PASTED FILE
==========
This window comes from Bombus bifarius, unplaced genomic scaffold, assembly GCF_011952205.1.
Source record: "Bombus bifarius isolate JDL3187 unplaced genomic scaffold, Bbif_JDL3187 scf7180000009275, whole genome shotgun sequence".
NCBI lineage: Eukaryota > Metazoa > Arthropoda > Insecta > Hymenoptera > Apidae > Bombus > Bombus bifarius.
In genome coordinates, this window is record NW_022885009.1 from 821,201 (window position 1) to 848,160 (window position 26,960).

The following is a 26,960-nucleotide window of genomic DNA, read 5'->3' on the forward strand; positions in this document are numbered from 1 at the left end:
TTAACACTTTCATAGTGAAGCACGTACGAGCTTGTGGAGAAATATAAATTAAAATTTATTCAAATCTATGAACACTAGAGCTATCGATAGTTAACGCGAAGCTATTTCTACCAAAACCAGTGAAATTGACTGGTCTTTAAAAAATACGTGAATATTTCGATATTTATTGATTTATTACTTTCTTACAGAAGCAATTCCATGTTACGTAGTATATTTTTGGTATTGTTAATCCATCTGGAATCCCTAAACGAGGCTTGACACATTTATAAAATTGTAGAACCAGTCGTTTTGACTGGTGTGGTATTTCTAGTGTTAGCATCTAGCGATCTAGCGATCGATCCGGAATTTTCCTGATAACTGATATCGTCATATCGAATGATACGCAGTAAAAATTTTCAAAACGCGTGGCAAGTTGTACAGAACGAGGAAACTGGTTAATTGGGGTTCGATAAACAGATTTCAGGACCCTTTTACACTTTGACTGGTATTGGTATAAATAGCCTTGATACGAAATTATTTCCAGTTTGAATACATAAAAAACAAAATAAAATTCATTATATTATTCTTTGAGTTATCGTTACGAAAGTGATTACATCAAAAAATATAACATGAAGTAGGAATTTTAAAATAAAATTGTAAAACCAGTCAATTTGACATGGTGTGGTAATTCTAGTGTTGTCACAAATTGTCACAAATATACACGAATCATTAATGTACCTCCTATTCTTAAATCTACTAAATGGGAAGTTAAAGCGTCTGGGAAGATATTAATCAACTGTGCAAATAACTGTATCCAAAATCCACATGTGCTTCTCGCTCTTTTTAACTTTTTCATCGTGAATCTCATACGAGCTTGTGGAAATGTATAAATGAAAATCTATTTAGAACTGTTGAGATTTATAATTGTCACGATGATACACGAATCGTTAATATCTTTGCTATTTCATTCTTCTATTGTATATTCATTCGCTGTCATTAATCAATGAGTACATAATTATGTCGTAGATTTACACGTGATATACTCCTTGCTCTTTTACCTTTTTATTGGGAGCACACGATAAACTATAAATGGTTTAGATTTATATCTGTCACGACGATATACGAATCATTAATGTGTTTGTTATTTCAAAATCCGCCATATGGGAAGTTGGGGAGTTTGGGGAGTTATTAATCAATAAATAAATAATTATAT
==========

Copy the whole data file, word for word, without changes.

This window comes from Bombus bifarius, unplaced genomic scaffold, assembly GCF_011952205.1.
Source record: "Bombus bifarius isolate JDL3187 unplaced genomic scaffold, Bbif_JDL3187 scf7180000009275, whole genome shotgun sequence".
NCBI lineage: Eukaryota > Metazoa > Arthropoda > Insecta > Hymenoptera > Apidae > Bombus > Bombus bifarius.
In genome coordinates, this window is record NW_022885009.1 from 821,201 (window position 1) to 848,160 (window position 26,960).

The following is a 26,960-nucleotide window of genomic DNA, read 5'->3' on the forward strand; positions in this document are numbered from 1 at the left end:
TTAACACTTTCATAGTGAAGCACGTACGAGCTTGTGGAGAAATATAAATTAAAATTTATTCAAATCTATGAACACTAGAGCTATCGATAGTTAACGCGAAGCTATTTCTACCAAAACCAGTGAAATTGACTGGTCTTTAAAAAATACGTGAATATTTCGATATTTATTGATTTATTACTTTCTTACAGAAGCAATTCCATGTTACGTAGTATATTTTTGGTATTGTTAATCCATCTGGAATCCCTAAACGAGGCTTGACACATTTATAAAATTGTAGAACCAGTCGTTTTGACTGGTGTGGTATTTCTAGTGTTAGCATCTAGCGATCTAGCGATCGATCCGGAATTTTCCTGATAACTGATATCGTCATATCGAATGATACGCAGTAAAAATTTTCAAAACGCGTGGCAAGTTGTACAGAACGAGGAAACTGGTTAATTGGGGTTCGATAAACAGATTTCAGGACCCTTTTACACTTTGACTGGTATTGGTATAAATAGCCTTGATACGAAATTATTTCCAGTTTGAATACATAAAAAACAAAATAAAATTCATTATATTATTCTTTGAGTTATCGTTACGAAAGTGATTACATCAAAAAATATAACATGAAGTAGGAATTTTAAAATAAAATTGTAAAACCAGTCAATTTGACATGGTGTGGTAATTCTAGTGTTGTCACAAATTGTCACAAATATACACGAATCATTAATGTACCTCCTATTCTTAAATCTACTAAATGGGAAGTTAAAGCGTCTGGGAAGATATTAATCAACTGTGCAAATAACTGTATCCAAAATCCACATGTGCTTCTCGCTCTTTTTAACTTTTTCATCGTGAATCTCATACGAGCTTGTGGAAATGTATAAATGAAAATCTATTTAGAACTGTTGAGATTTATAATTGTCACGATGATACACGAATCGTTAATATCTTTGCTATTTCATTCTTCTATTGTATATTCATTCGCTGTCATTAATCAATGAGTACATAATTATGTCGTAGATTTACACGTGATATACTCCTTGCTCTTTTACCTTTTTATTGGGAGCACACGATAAACTATAAATGGTTTAGATTTATATCTGTCACGACGATATACGAATCATTAATGTGTTTGTTATTTCAAAATCCGCCATATGGGAAGTTGGGGAGTTTGGGGAGTTATTAATCAATAAATAAATAATTATAT